Trespassers growing concern for producers

·5 min read

Reports of trespassers posing as Manitoba Hydro employees have Manitoba pork and chicken producers sounding the alarm.

Reports of trespassing are concerning for producers, especially as cases have recently been on the rise, said Manitoba Chicken Producers executive director Wayne Hiltz.

“Our farms are family farms, so we have families, kids, grandparents and babies. That’s their place of residence. Obviously, the safety of farmers is first and foremost. But also the safety of their livelihood,” Hiltz said.

Manitoba Chicken Producers is aware of four separate trespassing incidents in the last few months. In three of these incidents, trespassers indicated they were an employee of Manitoba Hydro. In two of those instances, the farmers contacted Hydro and received confirmation that the person was not an employee nor on the farm for Hydro business.

Farmers have diligent food safety protocols in place to ensure they are providing safe food to consumers, Hiltz said, and trespassing can compromise these efforts by posing a biosecurity risk.

Biosecurity is essential for the livelihood of farmers, he said. Hiltz cited avian influenza as an example. The disease has hit various places in North America over the last decade. Millions upon millions of chickens were killed due to the disease.

Minnesota was one of the states hit hardest by avian influenza. Counties bordering southeastern Manitoba were also affected.

Biosecurity is what prevented it from spreading to Manitoba barns.

“Due to the great work of our farmers and their adherence to biosecurity there was not one avian influenza [outbreak] in Manitoba, despite the fact it was relatively a few miles away,” Hiltz said.

“That’s a testament to how good our farmers adhere to biosecurity and food safety programs.”

If biosecurity had been compromised, the disease spreading through a chicken population would have massive implications. Trade barriers could be established around the province or a designated area preventing farmers from moving poultry outside that area, leading to a shortage of poultry products. The shortage would result in increased prices for consumers and devastation to what are largely family-run farms.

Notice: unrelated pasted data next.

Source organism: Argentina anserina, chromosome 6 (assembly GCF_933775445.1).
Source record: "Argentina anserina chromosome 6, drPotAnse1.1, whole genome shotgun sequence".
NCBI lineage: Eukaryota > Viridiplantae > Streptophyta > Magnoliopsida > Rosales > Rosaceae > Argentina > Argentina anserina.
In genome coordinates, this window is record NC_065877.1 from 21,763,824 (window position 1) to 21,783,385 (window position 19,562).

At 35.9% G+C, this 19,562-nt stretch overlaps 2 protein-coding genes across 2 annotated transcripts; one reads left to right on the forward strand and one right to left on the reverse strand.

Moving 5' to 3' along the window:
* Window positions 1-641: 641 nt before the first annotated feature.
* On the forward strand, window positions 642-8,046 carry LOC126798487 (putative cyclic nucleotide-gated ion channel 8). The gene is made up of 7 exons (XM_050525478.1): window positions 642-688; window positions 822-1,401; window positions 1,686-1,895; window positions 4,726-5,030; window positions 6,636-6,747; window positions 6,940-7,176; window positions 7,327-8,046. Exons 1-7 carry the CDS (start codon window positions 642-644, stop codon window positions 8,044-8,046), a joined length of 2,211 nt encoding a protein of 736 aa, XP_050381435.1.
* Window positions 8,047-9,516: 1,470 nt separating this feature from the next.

“That could affect not just the farm where there’s a biosecurity breach, but also other farms in the area would have difficulty getting their product to market,” Hiltz said. “It could be a whole segment of the industry where those birds need to be destroyed.”

There is a wide range of options farmers face when confronted with trespassers, Hiltz said. At times it can be a lost tourist, but more and more they are witnessing activists committing break-and-enters.

“A few years ago we had trespassers on a farm and the farmer confronted them. He didn’t even have his cellphone on him … He got up to the trespassers and these guys were armed with machetes,” Hiltz said. “Obviously, he was quite scared at that point — what do you do?”

Manitoba Chicken Producers is encouraging anyone who experiences suspicious trespassers to report the incident. When these reports are received the organization lets all farmers know there is a potential issue so they can keep an eye out.